Broadway Choreographers may also be responsible for staging non-dance movements of actors on stage, including fight scenes and other physically expressive scenes.

Ultimately, they are responsible for all visual, movement-based aspects of a Broadway production, using dance and movement to tell a story and captivate the audience.

 

Broadway Choreographer Qualifications and Skills

A Broadway Choreographer must have a variety of creative, technical, and leadership skills, including:

  • Expertise in various styles of dance and the ability to create unique and captivating routines for a variety of theatrical productions.
  • Strong communication skills to convey ideas and instructions to the performers, directors, and other members of the production team.
  • Excellent leadership abilities to manage and motivate a diverse group of performers, ensuring they are able to accurately and effectively perform the choreography.
  • Stamina and physical fitness to demonstrate and teach dance moves, and to maintain a high-energy working environment.
  • Outstanding creativity to devise and deliver innovative and dynamic dance routines that align with the director’s vision and enhance the overall performance.
  • Exceptional attention to detail to ensure every movement, transition, and alignment is precise and contributes to the overall aesthetic of the performance.
  • Ability to work under pressure and meet tight deadlines in a fast-paced, often unpredictable theater environment.
  • Strong understanding of music, rhythm, and timing to choreograph movements that synchronize perfectly with the score.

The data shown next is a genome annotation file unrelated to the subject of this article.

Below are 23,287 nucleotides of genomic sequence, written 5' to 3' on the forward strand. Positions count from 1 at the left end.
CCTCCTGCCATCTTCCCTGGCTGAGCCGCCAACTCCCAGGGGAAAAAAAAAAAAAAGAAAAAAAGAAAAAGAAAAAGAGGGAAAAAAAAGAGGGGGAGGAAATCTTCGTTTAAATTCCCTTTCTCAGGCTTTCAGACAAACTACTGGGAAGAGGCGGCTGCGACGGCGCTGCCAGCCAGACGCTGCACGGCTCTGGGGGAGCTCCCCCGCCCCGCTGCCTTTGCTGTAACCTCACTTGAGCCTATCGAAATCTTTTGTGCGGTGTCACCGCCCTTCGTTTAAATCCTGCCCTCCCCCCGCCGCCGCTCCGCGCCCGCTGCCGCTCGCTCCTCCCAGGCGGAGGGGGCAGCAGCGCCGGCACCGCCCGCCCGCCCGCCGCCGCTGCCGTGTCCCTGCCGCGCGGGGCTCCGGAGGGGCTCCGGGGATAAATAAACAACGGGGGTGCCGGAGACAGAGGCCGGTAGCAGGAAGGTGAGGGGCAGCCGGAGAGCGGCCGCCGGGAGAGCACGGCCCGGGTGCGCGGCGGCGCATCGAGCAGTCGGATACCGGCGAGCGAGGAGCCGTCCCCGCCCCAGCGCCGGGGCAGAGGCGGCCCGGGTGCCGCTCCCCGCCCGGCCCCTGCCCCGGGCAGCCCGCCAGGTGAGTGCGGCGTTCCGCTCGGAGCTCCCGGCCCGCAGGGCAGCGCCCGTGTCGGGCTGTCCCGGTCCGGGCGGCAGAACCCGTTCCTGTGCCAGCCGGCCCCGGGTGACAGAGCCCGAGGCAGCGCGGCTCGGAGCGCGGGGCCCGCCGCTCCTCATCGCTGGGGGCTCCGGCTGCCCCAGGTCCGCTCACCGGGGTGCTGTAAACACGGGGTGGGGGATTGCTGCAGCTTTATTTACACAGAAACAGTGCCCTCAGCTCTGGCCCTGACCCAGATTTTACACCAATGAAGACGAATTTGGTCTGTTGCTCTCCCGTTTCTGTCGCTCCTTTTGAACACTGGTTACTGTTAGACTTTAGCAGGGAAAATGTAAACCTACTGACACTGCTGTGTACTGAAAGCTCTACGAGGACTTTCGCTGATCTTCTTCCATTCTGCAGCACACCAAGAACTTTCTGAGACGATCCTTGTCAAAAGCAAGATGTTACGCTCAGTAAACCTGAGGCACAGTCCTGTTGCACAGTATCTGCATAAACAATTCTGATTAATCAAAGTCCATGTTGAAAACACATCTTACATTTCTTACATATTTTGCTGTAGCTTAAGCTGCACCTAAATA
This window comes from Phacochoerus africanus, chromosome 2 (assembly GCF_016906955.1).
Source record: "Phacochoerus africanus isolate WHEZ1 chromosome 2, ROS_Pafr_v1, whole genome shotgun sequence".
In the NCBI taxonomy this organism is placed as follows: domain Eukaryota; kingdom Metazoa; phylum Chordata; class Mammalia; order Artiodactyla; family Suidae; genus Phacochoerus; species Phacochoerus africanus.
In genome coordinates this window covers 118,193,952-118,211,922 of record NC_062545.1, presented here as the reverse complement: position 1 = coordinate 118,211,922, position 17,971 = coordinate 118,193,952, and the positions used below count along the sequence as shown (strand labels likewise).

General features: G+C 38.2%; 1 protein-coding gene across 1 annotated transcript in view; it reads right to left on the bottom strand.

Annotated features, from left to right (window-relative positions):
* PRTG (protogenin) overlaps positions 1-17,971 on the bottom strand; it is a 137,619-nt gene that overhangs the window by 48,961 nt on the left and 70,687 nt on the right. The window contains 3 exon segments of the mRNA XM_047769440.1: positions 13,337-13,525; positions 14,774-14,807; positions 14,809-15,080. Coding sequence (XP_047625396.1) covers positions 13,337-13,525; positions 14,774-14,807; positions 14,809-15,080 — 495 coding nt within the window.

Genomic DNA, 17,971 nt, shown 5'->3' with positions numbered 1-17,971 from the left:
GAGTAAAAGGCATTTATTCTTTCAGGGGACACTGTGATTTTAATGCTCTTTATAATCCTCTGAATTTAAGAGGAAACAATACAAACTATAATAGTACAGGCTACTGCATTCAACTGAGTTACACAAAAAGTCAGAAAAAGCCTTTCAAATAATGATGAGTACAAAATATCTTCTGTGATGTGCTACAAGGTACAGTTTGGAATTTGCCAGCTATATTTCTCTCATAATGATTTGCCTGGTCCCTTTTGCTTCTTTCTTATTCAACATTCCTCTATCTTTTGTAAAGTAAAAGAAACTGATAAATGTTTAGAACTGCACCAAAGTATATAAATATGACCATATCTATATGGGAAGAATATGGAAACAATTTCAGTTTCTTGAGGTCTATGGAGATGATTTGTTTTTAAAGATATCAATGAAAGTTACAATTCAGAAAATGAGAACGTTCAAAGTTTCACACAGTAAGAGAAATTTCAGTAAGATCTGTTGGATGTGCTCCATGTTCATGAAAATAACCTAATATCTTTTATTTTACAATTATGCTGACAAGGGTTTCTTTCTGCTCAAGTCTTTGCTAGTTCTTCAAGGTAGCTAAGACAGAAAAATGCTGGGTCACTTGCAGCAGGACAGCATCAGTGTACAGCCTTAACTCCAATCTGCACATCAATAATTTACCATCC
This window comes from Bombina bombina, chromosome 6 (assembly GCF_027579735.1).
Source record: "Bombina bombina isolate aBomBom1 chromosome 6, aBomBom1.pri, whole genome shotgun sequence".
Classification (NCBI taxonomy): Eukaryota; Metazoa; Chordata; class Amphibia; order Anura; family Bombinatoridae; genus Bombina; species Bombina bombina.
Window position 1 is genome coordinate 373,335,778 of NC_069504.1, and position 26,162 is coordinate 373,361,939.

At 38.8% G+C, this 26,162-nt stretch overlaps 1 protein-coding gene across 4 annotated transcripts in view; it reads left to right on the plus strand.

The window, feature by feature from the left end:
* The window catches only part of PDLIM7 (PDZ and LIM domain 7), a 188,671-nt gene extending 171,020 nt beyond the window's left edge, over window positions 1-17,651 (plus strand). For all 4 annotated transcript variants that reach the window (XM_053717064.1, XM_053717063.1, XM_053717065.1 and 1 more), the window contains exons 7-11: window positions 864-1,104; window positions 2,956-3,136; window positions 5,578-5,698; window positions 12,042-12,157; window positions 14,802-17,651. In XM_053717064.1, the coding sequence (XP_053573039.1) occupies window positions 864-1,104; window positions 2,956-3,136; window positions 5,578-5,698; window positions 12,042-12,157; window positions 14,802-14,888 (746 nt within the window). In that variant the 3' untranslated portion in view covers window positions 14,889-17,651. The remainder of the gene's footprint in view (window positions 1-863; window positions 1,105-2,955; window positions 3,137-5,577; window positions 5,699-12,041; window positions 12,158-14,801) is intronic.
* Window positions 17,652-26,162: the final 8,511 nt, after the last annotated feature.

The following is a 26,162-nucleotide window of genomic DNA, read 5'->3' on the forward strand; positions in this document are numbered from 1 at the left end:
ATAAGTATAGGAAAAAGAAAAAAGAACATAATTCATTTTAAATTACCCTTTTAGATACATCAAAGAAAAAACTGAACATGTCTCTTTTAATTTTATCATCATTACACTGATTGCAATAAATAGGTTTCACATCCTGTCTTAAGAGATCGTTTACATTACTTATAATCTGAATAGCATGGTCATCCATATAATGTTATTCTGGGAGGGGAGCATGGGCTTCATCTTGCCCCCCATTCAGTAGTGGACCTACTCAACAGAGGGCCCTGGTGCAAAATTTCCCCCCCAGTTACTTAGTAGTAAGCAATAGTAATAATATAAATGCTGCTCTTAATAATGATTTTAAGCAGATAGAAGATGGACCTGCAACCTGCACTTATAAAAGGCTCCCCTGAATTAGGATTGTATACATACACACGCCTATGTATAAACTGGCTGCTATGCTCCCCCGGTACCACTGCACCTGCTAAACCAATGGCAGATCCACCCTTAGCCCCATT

Broadway Choreographer Experience Requirements

Broadway choreographers often start their journey with extensive formal dance training, which includes ballet, jazz, hip hop, modern dance, and other dance forms.

They may possess a bachelor’s degree or higher in dance, theater, or related fields.

Most Broadway choreographers have spent years as professional dancers, gaining invaluable experience in performance, interpretation, and techniques.

This hands-on experience is crucial for understanding the physical capabilities of performers and the creative aspects of translating a script into movement.

Internship or assistant positions with established choreographers or theater companies are common starting points for gaining practical experience in choreography.

These roles provide the opportunity to learn aspects of choreography such as creating and teaching routines, rehearsing with performers, and collaborating with directors and other production staff.

Broadway choreographers with around 5 years of experience would typically have some notable works in smaller productions, regional theaters, or touring companies.

They are expected to have honed their choreographic style, mastered their leadership and communication skills, and familiarized themselves with the logistical aspects of production.